In a book by Viktor Mayer-Schonberger and Kenneth Cukier, they share the story of how the Centers for Disease Control (CDC) were astonished when Google announced that it could predict the spread of winter flu, even regionally, simply by tracking what people were searching for. This rise in access to information that predicts and affects human behaviour may be surprising for many of us, but for today’s students the collection and manipulation of such data is likely to become common place in their lives.

It was this that piqued my interest in attending the Royal Society’s CPD on Big Data in Schools.

I wondered how we could use Big Data to engage students in understanding the world around them, as well as the world we are shaping. Would it be possible to give students access to the accumulating data in an authentic way?

Teachers at the keynote talk of the CPD: using 'big data' in the classroom

Teachers at the keynote talk of the CPD: using ‘big data’ in the classroom

According to Vanessa Pittard, Chief Executive of MEI and keynote at the CPD, there are more job opportunities for data scientists than any other profession. Vanessa kicked off the day by helping us to think about the number of Google searches conducted, YouTube videos watched, and online retail transactions conducted worldwide every minute (answers at the end). Clue: It’s a lot of data! She then shared the various ways the world has seen the impact of big data across disciplines and industries, including Health Sciences, Epidemiology, Geography, Psychology, and even History.

Dr. Rosalind Mist of the Royal Society introduced data science as being at the “interface between school curriculum subjects of maths, computing and most other subjects” and she outlined the challenge (and the tough questions) for how this would look in school curricula. Indeed, she argued, data is increasingly at the heart of our daily lives, from tagging pictures, to translating text, to managing aspects of our lives through Siri and Alexa.

Vanessa finished our introduction to Big Data by outlining skills that could be taught at different stages of learning and reminded us that educators have to realise this opportunity – to engage and inspire students with data – real data. This rise of hybrid skillsets is calling for ‘renaissance’ individuals and our schools should encourage this, even as universities and the workplace are crying out for data science-related skills.

From the Alan Turing Institute, Adrian Gascon cautioned us on the importance of teaching students about data privacy and used a coin experiment to show how mathematics can be utilised to maintain privacy while providing information.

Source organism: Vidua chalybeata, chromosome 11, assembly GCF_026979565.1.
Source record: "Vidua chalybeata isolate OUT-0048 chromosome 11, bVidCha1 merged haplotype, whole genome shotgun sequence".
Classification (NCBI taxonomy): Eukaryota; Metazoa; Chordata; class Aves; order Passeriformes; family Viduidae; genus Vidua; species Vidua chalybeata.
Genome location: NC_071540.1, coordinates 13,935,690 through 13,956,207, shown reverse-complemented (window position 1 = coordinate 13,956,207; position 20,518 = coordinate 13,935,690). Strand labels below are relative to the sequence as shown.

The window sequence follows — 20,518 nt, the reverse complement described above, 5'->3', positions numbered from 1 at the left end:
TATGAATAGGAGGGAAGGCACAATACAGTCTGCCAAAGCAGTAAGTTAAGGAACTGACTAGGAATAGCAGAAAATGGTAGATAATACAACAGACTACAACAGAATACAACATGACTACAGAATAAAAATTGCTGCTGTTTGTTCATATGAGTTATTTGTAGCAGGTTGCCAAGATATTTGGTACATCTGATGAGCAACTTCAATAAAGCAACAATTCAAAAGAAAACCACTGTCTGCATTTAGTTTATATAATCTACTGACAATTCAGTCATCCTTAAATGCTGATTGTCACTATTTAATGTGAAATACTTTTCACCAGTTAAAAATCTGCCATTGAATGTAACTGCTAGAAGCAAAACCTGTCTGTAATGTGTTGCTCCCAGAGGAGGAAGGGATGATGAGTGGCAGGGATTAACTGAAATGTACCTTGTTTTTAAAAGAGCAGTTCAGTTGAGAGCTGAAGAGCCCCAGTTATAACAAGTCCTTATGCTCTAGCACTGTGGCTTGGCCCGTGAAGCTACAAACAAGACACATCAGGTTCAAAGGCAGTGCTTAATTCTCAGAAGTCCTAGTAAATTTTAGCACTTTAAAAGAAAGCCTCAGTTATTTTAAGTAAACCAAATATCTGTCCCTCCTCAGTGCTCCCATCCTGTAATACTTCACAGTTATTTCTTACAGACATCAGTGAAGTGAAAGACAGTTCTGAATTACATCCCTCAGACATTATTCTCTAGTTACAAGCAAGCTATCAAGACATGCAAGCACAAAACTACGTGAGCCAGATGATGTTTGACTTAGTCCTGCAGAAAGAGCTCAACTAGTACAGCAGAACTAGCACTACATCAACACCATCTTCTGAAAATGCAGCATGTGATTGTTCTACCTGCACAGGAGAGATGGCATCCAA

Then, we broke into two groups and in my group, I had the pleasure of hearing Sue Finnigan, the eLearning Consultant and Online Safety Lead from Sheffield City Council. She shared the numerous resources and methods of engaging students in authentic and openly available data. She explained that the 4 V’s of Big Data are: Volume, Variety, Velocity, and Veracity and there are different levels of big data: closed, shared, and open. Open data is data that anyone can use, access and share. Engaging students in open data can result in useful projects such as one student created for people to check if the second-hand bike they are buying is actually stolen.

Steve Brace from the Royal Geographic Society addressed the issue of data being handled poorly and the importance of it real data access for students. He encouraged us to join ArcGIS at Schools. Both Steve and Sue agreed that it is important that educators understand and educate students on the differences in the data available. And even more, it is crucial that we start engaging with the wide range of open data available locally and globally, from the UK Census 2011, Met police crime data, UK Government Data to Gapminder, Open Data Institute, and NASA.

Jennifer Panting from the Royal Society policy team shared the challenge of brain drain and the need to increase the pipeline of students who are versed in data science. Finally, Louisiane Ferlier from the Society’s Centre for History of Science took us on a visual survey of the long history of visualization of information and data in the world of science through images, charts, diagrams, and infographics.

What was personally interesting was how many people are curious about this intersection of fields as presented in the burgeoning area of data science.

The educators at my roundtable came from many levels and areas of interest in education; half of the enjoyment of the day was interacting with each other during breaks and lunch to share how we could see this working in our own work with children.

I work with teachers in various disciplines at our school, from maths and sciences to the humanities and languages. This CPD day has given me much to contemplate and many resources for them, as well as in my own class, Technology and Culture. Beyond that, I shall recommend a new course to develop student skills in harnessing the power of open data sets. It is exciting to think that the large amounts of data we are creating and storing globally (even by the minute!) could tell us more about humanity, through trends and patterns, on a massive scale. How could we not want our students to engage in that?

(Answers: 3.87 million, 4.3 million, 73,249)